Senator wants definition on cyber act of war

The United States is constantly attacked in the cyber realm, but when do those attacks mean war?

Sen. Mike Rounds (R-S.D.) is trying to find an answer to that question in a new bill introduced May 9.

The Cyber Act of War Act of 2016 would require the President to develop a policy to determine whether a cyber attack constitutes an act of war.

Sen. Mike Rounds (R-S.D.)
Sen. Mike Rounds (R-S.D.)

The proposal is an extension of a battle fought between the Obama administration and the Senate Armed Service Committee late last year over the White House’s lack of cyber deterrence policy.

The bill requires the White House to compare how a cyber attack may be equivalent to conventional weapons in destruction of causalities when evaluating the attack as an act of war.

“Cyber attacks on our critical infrastructure are capable of impacting our entire economy and causing significant destruction. This legislation would require the executive branch to define which of these actions constitute a cyber act of war, which would allow our military to be better able to respond to cyber-attacks and deter bad actors from attempting to attack us in the first place,” Rounds said in a May 9 statement.

The bill must first make it through the Senate Armed Services Committee before being considered by the Senate as a whole.

Federal News Radio contacted the committee about its intentions for the bill, but did not receive a response in time for publication.

The bill comes as attacks on critical infrastructure in the United States are on the rise. The Industrial Control System Cyber Emergency Response Team reported 295 cyber incidents involving critical infrastructure in 2015, that’s compared to 245 in 2014.

In December, the Obama administration released a cyber deterrence policy outlining how the U.S. will respond to cyber attacks from malicious actors.

It explains how the Defense Department would pursue law enforcement measures, sanction malicious cyber actors, conduct offensive and defensive cyber operations and use military force to respond to cyber attacks.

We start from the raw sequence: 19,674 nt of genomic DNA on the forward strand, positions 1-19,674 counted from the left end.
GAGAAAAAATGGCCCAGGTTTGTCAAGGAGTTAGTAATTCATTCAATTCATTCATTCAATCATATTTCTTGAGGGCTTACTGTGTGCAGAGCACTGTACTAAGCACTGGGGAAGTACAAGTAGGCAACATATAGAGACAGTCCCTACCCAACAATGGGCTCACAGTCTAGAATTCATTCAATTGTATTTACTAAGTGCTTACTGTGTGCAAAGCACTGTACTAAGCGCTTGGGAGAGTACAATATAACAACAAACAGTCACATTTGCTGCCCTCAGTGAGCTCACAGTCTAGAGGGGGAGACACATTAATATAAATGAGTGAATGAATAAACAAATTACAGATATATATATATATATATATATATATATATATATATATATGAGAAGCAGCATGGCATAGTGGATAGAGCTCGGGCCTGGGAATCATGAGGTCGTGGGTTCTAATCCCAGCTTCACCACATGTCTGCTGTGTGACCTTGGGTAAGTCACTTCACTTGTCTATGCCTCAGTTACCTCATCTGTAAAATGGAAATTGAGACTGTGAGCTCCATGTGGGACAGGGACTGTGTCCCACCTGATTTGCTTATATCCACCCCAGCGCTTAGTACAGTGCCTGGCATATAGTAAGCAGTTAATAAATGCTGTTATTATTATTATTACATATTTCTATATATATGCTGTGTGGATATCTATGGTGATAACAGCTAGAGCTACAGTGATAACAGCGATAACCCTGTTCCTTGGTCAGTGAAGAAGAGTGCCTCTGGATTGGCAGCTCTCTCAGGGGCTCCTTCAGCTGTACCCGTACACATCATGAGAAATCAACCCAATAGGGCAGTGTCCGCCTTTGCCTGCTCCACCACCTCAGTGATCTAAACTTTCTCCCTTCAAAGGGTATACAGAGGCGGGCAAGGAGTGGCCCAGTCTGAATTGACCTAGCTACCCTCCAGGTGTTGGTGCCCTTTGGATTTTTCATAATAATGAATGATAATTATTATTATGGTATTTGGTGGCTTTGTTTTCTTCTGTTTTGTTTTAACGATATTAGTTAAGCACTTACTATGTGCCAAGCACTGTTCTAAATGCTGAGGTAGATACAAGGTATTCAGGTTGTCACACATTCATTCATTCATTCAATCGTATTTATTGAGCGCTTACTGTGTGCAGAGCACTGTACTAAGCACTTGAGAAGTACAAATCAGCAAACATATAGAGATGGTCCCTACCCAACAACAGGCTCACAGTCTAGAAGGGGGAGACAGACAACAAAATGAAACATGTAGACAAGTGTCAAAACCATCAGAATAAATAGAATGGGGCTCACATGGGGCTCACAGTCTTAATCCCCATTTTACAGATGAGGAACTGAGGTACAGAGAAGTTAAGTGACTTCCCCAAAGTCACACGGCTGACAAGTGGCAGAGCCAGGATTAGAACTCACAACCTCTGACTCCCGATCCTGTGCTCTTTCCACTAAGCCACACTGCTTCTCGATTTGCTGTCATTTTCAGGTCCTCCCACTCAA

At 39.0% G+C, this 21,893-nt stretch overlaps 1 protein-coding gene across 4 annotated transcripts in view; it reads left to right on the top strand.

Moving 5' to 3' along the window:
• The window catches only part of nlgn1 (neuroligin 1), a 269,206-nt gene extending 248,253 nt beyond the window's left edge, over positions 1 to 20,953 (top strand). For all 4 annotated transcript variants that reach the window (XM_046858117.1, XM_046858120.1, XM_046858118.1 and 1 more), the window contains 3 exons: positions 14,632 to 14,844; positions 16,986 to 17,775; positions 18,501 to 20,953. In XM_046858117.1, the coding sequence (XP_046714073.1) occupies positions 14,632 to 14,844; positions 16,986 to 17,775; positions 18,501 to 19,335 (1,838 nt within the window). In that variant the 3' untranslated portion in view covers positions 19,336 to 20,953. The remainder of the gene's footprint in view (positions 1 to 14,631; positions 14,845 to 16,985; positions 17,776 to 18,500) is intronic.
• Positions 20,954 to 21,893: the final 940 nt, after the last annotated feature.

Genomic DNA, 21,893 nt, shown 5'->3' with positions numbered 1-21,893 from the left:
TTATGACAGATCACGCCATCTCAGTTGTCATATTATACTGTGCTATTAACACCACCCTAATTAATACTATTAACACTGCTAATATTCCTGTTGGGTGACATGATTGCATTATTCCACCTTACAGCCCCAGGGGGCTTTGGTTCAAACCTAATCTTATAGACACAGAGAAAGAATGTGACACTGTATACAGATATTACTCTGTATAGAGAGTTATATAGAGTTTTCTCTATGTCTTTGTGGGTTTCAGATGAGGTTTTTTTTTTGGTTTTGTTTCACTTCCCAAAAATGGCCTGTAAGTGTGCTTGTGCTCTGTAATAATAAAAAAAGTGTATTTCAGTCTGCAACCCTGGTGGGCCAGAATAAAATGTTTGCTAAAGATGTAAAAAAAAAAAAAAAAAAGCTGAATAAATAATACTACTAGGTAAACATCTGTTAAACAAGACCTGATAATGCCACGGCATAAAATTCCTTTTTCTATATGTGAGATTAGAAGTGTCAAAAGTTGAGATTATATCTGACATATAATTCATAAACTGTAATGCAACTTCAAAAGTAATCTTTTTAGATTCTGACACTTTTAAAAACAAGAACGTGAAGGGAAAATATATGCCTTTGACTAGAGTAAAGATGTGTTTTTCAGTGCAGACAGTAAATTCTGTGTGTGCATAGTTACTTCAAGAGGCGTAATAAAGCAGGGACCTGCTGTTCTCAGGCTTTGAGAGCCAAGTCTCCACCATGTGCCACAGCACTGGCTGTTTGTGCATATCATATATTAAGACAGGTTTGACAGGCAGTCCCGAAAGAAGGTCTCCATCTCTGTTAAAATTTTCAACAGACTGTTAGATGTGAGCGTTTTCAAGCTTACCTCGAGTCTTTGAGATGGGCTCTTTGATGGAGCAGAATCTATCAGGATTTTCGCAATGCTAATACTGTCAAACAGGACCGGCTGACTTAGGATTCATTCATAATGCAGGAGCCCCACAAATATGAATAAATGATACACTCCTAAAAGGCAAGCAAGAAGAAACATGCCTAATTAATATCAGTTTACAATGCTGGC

The policy goes further in saying it is in the United States’ interest to assist other countries in building the capacity to combat cybercrime.

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Even before the White House released the policy, DoD maintained it had mechanisms to properly deal with cyber attacks.

During a Sept. 29, 2015, Senate Armed Services Committee hearing, Deputy Defense Secretary Bob Work said DoD does have a cyber strategy, but not a policy per se.

“That does not mean if we had an attack tonight that we do not have the structure in place right now with the national security team to get together to try and understand who caused the attack, to understand what the implications of the attack were and what response we should take,” Work said. “Those are in place right now.”

Some senators were not impressed by the deterrence policy, however.

The policy is “wholly-lacking any new information about the administration’s plan to integrate ends, ways, and means to meaningfully deter attacks in cyber space. It mostly reiterates steps taken and pronouncements made over the past few years, all of which we know have failed to deter our adversaries or decrease the vulnerability of our nation in cyber space,” Senate Armed Services Chairman John McCain (R-Ariz.) said in a statement.

Rounds’ bill may force the administration to further define or at least be more transparent about its cyber policies.

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